Principles of Bullies
- Verbal bullies know how to say things that hurt you at just the time your guard is down or when you are in the presence of others.
- Practical joker bullies have the ability to crack jokes on you or play games that put you down in front of others and make you feel ridiculous.
- Athletic bullies use physical prowess to abuse you, hoping they will embarrass and hurt you.
- Authoritative bullies are in positions of power and use this position to create a double standard, putting themselves outside the rules.
- Intellectual bullies have learned to express their gifted mental talents and abuse you with them to feel superior.
- Spiritual bullies use the words of the Universal Creator to beat you down, trying to prove that they are right and you are wrong. They have no concern for your feelings.
- Chemically dependent bullies are involved with drugs and alcohol and do everything in their power to make you feel less than them because you choose not to use drugs and alcohol.
- Sexual bullies make you feel uncomfortable for not having sex or try to persuade you to have unsafe sex.
- Patriotic bullies try to force their political beliefs on you.
- Financial bullies try to make you feel less than them because they have more money and believe no one without money is of use to them.
- Whining bullies try to make you feel sorry for them so they can get what they want.
- Prejudiced bullies put you down because they feel as though their race, religion, or way is superior to all others, and they will go to any lengths to prove this.
There are defensive tools that you can use to protect yourself. Remember, today the youngest kid has weapons, and some will come back for revenge after someone stands up to them. So be careful and do your very best to prevent fighting.
- Conduct yourself in a positive manner, being careful that you don't respond to bullies negatively. Treat them as you would like to be treated.
- Be humble, making sure you aren't a show-off when you make new friends. Take charge of your behavior by working the first two defensive tools.
- Never underestimate anyone, because sometimes the quiet or weak-appearing person is the most dangerous.
- Try to be friends with bullies by using humor in a nonthreatening way. Walk away from bullies and talk to someone in authority the first time you feel insulted.
- Never give bullies a chance to treat you the same way twice.
- Hang out with people who strive to be of good character like you and make no exceptions.
- When feeling threatened, use trickery or be in agreement with bullies to resolve the conflict.
- Do your best to prevent conflict by working the previous steps. Even yell, scream, or become tough by acting like the experience had no effect on you. You can reason with bullies, trying to teach them in a nonthreatening way why their behavior is wrong.
- If all else fails, stand and fight to protect yourself and control the situation.
Show Respect for Others
In the projects, this was a time when everyone was close. They looked out for each other and for each other's kids. This was a good time to be growing up—we just played differently. The values and character traits that I have today came from this family village upbringing. They lived the saying, “It takes a whole village to raise a child.”
Things mellowed out between the gangs, and I got interested in playing baseball, basketball, and football in my neighborhood. I joined a Little League baseball team put together by a community not far from ours called Little Italy. These Italian Americans were reaching out to the African American community, hoping that we could come together in a spirit of peace and harmony.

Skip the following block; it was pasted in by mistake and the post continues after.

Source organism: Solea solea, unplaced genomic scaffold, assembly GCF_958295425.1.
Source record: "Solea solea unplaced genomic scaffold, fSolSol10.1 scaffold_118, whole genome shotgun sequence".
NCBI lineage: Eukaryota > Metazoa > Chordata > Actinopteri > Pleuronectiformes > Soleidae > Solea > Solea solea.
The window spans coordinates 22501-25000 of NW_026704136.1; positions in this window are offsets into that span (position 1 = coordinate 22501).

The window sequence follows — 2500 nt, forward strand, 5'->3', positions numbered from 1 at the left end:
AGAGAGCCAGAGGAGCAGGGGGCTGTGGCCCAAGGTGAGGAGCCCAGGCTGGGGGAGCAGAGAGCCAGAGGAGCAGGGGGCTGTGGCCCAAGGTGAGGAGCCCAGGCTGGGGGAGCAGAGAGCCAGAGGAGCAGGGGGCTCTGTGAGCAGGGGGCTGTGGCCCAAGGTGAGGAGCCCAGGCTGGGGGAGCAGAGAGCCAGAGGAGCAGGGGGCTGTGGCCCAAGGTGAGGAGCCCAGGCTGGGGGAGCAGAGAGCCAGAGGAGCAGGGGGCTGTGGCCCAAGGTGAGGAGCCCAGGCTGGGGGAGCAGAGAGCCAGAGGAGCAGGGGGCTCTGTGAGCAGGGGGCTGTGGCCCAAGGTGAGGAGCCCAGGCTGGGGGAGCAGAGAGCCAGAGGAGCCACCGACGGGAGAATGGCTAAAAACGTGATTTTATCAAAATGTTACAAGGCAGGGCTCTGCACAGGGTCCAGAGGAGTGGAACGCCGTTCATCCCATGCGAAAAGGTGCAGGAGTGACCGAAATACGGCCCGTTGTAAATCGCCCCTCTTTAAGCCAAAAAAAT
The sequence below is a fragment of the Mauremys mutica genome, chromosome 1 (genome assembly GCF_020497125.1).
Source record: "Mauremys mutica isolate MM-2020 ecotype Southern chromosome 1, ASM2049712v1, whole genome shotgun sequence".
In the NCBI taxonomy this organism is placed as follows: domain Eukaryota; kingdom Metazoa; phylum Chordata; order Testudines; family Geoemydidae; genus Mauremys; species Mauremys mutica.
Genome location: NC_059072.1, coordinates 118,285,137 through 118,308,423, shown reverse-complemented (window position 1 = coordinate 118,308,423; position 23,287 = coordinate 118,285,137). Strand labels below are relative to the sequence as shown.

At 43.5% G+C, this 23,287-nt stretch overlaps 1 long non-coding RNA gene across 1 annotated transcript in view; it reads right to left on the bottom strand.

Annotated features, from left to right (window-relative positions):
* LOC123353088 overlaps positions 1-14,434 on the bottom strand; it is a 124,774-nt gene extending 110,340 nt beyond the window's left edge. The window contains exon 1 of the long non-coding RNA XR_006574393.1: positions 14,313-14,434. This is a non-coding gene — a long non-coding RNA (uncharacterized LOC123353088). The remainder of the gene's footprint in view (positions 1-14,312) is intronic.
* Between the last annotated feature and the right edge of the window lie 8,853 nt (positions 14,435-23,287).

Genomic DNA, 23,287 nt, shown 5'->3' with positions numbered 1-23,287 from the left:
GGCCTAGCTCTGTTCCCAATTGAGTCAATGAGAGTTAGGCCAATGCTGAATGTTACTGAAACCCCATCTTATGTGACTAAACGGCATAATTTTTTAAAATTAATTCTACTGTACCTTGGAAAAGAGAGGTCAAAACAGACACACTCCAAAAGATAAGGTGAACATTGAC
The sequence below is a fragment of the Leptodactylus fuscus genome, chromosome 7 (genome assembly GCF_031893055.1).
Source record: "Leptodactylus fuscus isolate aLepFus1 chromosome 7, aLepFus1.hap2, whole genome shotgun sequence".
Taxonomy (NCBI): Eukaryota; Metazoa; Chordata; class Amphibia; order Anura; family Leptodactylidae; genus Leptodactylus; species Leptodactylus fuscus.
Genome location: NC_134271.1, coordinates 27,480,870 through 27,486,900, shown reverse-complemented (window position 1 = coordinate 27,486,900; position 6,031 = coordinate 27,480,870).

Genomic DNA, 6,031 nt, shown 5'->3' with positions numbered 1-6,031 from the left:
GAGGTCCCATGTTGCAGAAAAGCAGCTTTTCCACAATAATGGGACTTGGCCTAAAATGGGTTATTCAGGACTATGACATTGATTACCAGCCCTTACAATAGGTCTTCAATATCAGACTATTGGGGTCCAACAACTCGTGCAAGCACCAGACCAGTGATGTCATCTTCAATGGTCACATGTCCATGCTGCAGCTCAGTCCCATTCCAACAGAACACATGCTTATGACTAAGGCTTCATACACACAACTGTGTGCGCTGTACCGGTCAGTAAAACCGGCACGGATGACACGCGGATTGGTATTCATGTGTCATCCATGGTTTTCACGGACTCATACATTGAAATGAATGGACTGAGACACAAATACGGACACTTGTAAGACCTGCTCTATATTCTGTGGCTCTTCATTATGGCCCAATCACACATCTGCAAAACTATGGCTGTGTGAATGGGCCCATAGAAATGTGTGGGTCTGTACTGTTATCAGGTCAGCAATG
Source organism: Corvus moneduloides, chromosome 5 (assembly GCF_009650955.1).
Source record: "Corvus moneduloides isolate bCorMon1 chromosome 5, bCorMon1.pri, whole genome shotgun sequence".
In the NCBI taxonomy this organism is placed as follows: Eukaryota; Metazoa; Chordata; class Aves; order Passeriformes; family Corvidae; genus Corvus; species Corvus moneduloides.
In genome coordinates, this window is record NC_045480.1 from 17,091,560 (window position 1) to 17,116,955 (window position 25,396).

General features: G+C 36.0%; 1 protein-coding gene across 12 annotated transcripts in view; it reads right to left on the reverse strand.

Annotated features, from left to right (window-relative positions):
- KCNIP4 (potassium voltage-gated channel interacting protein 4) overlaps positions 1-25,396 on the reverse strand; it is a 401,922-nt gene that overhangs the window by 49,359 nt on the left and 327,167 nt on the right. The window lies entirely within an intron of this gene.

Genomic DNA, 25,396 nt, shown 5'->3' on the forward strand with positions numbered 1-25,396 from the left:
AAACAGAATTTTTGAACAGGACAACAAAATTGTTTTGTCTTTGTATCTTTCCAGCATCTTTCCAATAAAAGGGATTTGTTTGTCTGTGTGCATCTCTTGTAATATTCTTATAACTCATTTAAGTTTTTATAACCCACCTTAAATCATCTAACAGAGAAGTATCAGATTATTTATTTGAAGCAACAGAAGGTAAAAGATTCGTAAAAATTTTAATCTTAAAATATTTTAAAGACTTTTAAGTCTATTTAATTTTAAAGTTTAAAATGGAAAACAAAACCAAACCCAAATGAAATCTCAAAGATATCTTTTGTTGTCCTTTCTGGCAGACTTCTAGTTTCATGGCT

Neighborhood store owners gave us free soft drinks and candy, and the coaches had cookouts for us and invited us to their homes to watch the major leagues play on television. During these times of fun and excitement, no one ever thought that someday these fun-loving kids would get into the deadly game of drugs.
In my family, my parents taught me the right way to treat adults and gave me a foundation of principles. I think what my parents taught me gave me an edge over other gang members. I talk with many people today who honestly believe that if you grew up in the projects, you had to come from a bad home. That just isn't true. My mom and dad worked hard to provide for us. They always found a way for us to have good holidays and the necessities of everyday life. I never went without food or clothes or, most importantly, love. We were a family that did everything together—even sitting down together at mealtime!
This is the way I was taught to show respect for others, and I teach the same principles to my students. Most people think I learned good manners from studying martial arts, but that only complemented what I was learning at home. My dad, regardless of his personal choices in life, was a great teacher for me in every aspect of my life. He is the toughest, yet the most honest, man I have ever been around. If he doesn't like you, he lets you know it. At the same time, he would do anything to protect his family, even if it meant dying.
You'll never reach a sense of peace and balance in your life if you do not show respect for others. Display trust and love to others to make a positive influence on their lives. Practice being part of the solution; otherwise your part of the problem.
The above excerpt is from The Complete Martial Artist: Developing the Mind, Body, and Spirit of a Champion—Self-Mastery Empowering Youths by Willie “The Bam” Johnson and Nancy Holt Musick, Pub Date September 2019, by YMAA Publication Center, ISBN13: 9781594396533.